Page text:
Saturday, May 16, 2015

Species Profile: Swallowtails

The butterfly season is in full swing; the Spring-fliers are wrapping up at the lower elevations and early Summer species are starting to appear.  Right now is the perfect time to see all six species of swallowtails on the wing in Washington and Oregon!  Indra and Anise swallowtails have finished flying in many locations but may still be seen at higher elevations, while the Oregon Swallowtail should be emerging soon, and the Western Tiger, Pale Tiger, and Two-tailed Tiger swallowtails are all on the wing in most locations.  I've previously written about Oregon Swallowtails here, and Anise and Indra swallowtails here.  Because swallowtails are fairly common and easily noticed by many people, I am frequently asked questions about them and how to tell them apart.
One misunderstanding that comes up, more often than some might think, is that these are Monarchs. Although a quick look at pictures of swallowtails (yellow and black) and Monarchs (orange and black) quickly clears up this issue, I think the reason some people are confused is because Monarchs are so often talked about in public forums (media, classrooms, etc.) and swallowtails are large, widespread and very common, so people assume they must be the oft-mentioned Monarch.  Although there are many things about the Monarch that make it special, I am often discouraged that it is held in such high regard while so many other equally or even more unique butterfly species are ignored.  Not taking away from the Monarch, just wishing that more interest was shown in other species.

Swallowtails in our area can be divided into two groups: "black" swallowtails and "tiger" swallowtails.  The first are generally known by their half black, half yellow wings, relatively short tails, and large red eyespot on the hindwing.  The second are known by their familiar black tiger stripes on mostly yellow (or white) wings and longer tails.  As larvae, black swallowtails primarily feed on plants in the parsley family, including desert parsley (Lomatium spp.) with the exception of the Oregon Swallowtail, which feeds only on tarragon (Artemisia dracunculus).  Tiger swallowtails primarily feed on broadleaf trees such as willow, birch, aspen, and chokecherry.  All swallowtails overwinter as a brown or green chrysalis.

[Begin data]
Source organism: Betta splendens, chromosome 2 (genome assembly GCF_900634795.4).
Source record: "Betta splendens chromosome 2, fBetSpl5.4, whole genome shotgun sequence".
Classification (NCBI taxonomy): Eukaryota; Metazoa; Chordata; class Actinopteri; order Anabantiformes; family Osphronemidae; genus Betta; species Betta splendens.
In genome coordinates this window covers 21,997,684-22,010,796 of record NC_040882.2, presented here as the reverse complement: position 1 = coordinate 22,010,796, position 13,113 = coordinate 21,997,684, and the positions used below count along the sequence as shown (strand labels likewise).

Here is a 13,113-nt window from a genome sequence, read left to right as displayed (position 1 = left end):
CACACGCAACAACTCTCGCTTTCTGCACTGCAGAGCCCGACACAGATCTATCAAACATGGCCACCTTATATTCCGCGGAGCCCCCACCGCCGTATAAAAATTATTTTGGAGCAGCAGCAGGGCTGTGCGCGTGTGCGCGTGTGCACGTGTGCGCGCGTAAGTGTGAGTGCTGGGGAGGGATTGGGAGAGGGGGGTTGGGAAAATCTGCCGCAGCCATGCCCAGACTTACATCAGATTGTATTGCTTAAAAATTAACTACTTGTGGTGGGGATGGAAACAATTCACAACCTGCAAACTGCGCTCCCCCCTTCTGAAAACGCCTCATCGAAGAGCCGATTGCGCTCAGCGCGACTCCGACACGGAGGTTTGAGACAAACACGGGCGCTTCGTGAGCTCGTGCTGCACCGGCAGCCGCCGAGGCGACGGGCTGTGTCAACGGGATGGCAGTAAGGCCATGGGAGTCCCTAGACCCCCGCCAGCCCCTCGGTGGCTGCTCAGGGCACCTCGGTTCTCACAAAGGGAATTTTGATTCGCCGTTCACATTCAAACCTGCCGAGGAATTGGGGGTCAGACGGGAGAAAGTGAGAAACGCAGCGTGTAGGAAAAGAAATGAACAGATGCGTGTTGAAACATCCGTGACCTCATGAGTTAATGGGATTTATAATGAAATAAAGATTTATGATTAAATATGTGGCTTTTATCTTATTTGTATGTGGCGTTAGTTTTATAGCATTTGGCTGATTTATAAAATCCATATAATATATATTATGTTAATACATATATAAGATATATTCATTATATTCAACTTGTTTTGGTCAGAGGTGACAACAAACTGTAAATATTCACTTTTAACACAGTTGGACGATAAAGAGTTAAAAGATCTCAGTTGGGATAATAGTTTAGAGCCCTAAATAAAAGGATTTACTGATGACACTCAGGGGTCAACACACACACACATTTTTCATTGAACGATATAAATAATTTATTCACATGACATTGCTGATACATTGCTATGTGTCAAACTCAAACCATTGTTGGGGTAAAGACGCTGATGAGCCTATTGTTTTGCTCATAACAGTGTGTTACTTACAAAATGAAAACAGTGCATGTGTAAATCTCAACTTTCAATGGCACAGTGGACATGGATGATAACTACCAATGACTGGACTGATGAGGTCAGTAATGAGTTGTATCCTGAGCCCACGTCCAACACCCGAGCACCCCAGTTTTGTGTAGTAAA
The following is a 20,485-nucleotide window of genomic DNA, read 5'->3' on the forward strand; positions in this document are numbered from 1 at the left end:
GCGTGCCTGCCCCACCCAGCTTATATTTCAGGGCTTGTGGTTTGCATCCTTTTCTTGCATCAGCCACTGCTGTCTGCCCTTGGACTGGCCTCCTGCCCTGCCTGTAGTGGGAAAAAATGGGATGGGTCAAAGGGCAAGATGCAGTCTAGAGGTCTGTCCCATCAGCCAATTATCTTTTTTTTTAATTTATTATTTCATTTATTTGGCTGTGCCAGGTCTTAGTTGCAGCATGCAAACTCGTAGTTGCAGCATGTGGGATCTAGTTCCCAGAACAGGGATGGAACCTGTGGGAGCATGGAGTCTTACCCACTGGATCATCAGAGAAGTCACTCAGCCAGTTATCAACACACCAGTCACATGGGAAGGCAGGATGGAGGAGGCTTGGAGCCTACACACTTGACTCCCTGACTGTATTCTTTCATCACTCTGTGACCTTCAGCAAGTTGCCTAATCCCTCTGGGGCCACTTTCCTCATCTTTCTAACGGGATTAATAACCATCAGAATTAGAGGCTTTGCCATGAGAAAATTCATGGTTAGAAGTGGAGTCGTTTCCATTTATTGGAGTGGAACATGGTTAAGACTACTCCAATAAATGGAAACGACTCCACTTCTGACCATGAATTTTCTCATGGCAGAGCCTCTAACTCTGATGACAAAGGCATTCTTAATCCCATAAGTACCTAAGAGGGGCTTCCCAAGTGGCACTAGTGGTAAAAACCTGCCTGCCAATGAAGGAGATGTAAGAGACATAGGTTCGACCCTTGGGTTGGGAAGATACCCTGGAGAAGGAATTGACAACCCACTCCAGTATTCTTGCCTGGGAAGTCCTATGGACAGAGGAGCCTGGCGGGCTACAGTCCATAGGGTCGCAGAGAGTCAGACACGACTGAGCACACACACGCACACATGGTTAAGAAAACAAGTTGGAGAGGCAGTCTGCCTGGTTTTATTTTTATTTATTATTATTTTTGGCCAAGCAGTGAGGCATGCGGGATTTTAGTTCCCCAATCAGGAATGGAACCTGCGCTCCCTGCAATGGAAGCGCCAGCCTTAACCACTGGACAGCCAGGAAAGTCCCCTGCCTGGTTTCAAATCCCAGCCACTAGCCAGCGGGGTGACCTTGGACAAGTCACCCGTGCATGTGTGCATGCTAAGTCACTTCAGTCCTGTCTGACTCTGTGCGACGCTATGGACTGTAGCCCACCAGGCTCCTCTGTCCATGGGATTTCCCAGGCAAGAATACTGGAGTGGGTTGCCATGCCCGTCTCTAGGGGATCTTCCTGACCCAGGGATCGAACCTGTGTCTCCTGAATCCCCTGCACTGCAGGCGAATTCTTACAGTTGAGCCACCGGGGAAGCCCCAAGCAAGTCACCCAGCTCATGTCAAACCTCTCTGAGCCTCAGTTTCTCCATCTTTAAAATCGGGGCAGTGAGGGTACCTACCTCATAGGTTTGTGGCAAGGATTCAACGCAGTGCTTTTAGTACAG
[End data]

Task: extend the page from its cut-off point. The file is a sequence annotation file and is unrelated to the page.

Indra Swallowtails are mostly black and have the shortest tails of all these species.  They only use a few species of Lomatium, and are usually found on rocky slopes and canyons on the east side of the Cascades.
Black swallowtail group: Indra, Anise, and Oregon swallowtails.
Anise Swallowtails are common throughout Oregon and Washington.  They are deep yellow and the black pupil in the eyespot is completely surrounded by red.  Oregon Swallowtails are restricted to east-side locations where their host tarragon is found.  They are butter-yellow and the black pupil is bordered by yellow on the lower edge, or is sometimes much reduced (see below).
Comparison between Anise and Oregon swallowtails
Western Tiger Swallowtails are bright lemon yellow with wide black tiger stripes and a single tail.  Two-tailed Tiger Swallowtails are usually darker yellow (faded individuals may appear more similar to Western Tigers in color), have narrow tiger stripes, and a small second tail.  Female Two-tailed Tigers often have wider stripes and appear more like Western Tigers, but are generally larger and have the second tail.  Western Tigers are found throughout Washington and Oregon, while Two-tailed Tigers are only found from the crest of the Cascade range eastward, except in southern Oregon where they range out to the coast.  Pale Tiger Swallowtails are white or cream with wide black stripes and are found through most of western Washington and Oregon and most forested parts of the eastern side of the states.
Tiger swallowtail group: Western, Two-tailed, and Pale tiger swallowtails.


  1. Thank you for this. It helped ID a two-tailed tiger that we ran into in Bend today. It always amazes me what agile flyers swallowtails are.

  2. Thank you Caitlin on your post regarding the diffs between P. zelicaon & P. machaon. I spotted what looked to be an old, beat up anise swallowtail, but it isn't listed as observed here in Yavapai County, Az. Your illustration and description of it as being "butter-yellow" leads me to believe I saw a P. machaon, which is observed and recorded here.